Germany's Constitutional Court on 7 June ruled that the nuclear fuel tax is illegal. Environment Minister Barbara Hendricks said the ruling was a "colossal nuisance" as well as a slap in the face for the previous coalition under Chancellor Angela Merkel that was in charge when the tax was introduced in late 2010. The verdict overrules a decision by the European Court of Justice in 2016, which found the tax did not breach European Union laws.
Power companies E.ON, RWE and EnBW were hit hard by Merkel's 2011 decision to phase out nuclear power by 2022, following the Fukushima accident. The fuel tax had initially been part of a deal between the government and the utilities whereby, in exchange for the tax, they were allowed to extend the service life of their nuclear reactors. However, after Fukushima, the government decided to shut all while still levying the nuclear fuel tax. Between 2011 and 2016, nuclear plant operators were liable for payments of €6.285bn. The tax required operators to pay €145 per gram of nuclear fuel each time they exchanged a fuel rod.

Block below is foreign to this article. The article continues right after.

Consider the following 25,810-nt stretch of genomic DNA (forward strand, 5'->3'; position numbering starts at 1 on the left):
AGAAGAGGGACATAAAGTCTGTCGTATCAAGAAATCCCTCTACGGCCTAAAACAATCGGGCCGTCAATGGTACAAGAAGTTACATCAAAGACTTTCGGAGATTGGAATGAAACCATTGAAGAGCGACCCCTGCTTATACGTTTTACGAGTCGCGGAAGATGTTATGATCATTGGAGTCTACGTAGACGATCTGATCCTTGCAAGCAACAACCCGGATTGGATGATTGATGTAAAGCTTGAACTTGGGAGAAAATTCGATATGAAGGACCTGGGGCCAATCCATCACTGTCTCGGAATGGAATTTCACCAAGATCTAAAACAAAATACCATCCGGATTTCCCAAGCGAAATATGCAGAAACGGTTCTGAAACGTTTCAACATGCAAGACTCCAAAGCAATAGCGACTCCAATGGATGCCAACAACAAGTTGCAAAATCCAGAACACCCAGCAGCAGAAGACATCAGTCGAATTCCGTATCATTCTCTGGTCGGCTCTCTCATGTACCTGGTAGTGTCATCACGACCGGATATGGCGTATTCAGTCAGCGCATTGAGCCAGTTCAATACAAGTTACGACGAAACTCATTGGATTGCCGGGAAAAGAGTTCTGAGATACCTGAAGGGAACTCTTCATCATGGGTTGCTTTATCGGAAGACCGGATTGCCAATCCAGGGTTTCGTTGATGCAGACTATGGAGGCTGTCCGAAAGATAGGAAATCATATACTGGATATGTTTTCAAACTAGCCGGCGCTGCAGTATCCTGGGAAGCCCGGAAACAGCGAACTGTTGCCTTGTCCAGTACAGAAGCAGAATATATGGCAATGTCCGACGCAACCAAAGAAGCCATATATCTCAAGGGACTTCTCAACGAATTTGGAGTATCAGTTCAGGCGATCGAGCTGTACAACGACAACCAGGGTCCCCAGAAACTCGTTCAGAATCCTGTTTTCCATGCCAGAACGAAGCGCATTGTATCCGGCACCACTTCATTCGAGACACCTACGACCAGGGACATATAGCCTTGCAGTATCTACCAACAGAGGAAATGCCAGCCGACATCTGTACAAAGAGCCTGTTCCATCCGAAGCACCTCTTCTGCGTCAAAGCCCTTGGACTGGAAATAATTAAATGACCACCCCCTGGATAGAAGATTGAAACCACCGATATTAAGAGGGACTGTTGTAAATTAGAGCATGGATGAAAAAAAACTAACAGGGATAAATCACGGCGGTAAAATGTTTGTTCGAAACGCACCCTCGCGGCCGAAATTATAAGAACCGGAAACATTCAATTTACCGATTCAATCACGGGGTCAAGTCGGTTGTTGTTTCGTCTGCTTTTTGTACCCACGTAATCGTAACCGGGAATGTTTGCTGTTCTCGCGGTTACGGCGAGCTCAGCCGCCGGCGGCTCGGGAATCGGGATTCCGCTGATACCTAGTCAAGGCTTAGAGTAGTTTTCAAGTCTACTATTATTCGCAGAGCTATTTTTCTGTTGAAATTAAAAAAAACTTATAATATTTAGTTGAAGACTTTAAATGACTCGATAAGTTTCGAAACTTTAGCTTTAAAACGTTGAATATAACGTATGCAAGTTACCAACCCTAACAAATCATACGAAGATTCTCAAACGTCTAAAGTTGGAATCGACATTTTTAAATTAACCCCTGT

The ruling is seen as a major victory for the power companies which are now in line to reclaim about €6.3bn ($7.1bn) plus interest. This is the second recent success for the utilities after a court ruled in December that the nuclear phase-out violated some of their property rights.
Merkel said the ruling would not endanger Germany's budgetary goals. Earlier, the Karlsruhe-based Constitutional Court said the tax was "formally unconstitutional and void", adding the government did not have the legal competence to claim it. E.ON said the ruling meant it would be refunded about €2.85bn plus €450m in interest, which would boost its net profit and lower its net debt, Reuters reported. RWE expects a refund of €1.7bn plus about €200m in interest. EnBW said it has paid €1.44bn.
Last year, the utilities were also told by the government that they must pay €23.6bn into a new state fund to finance the future storage of nuclear waste. This was €6.2bn more than the companies had set aside. Repayment of the fuel tax may now compensate for this.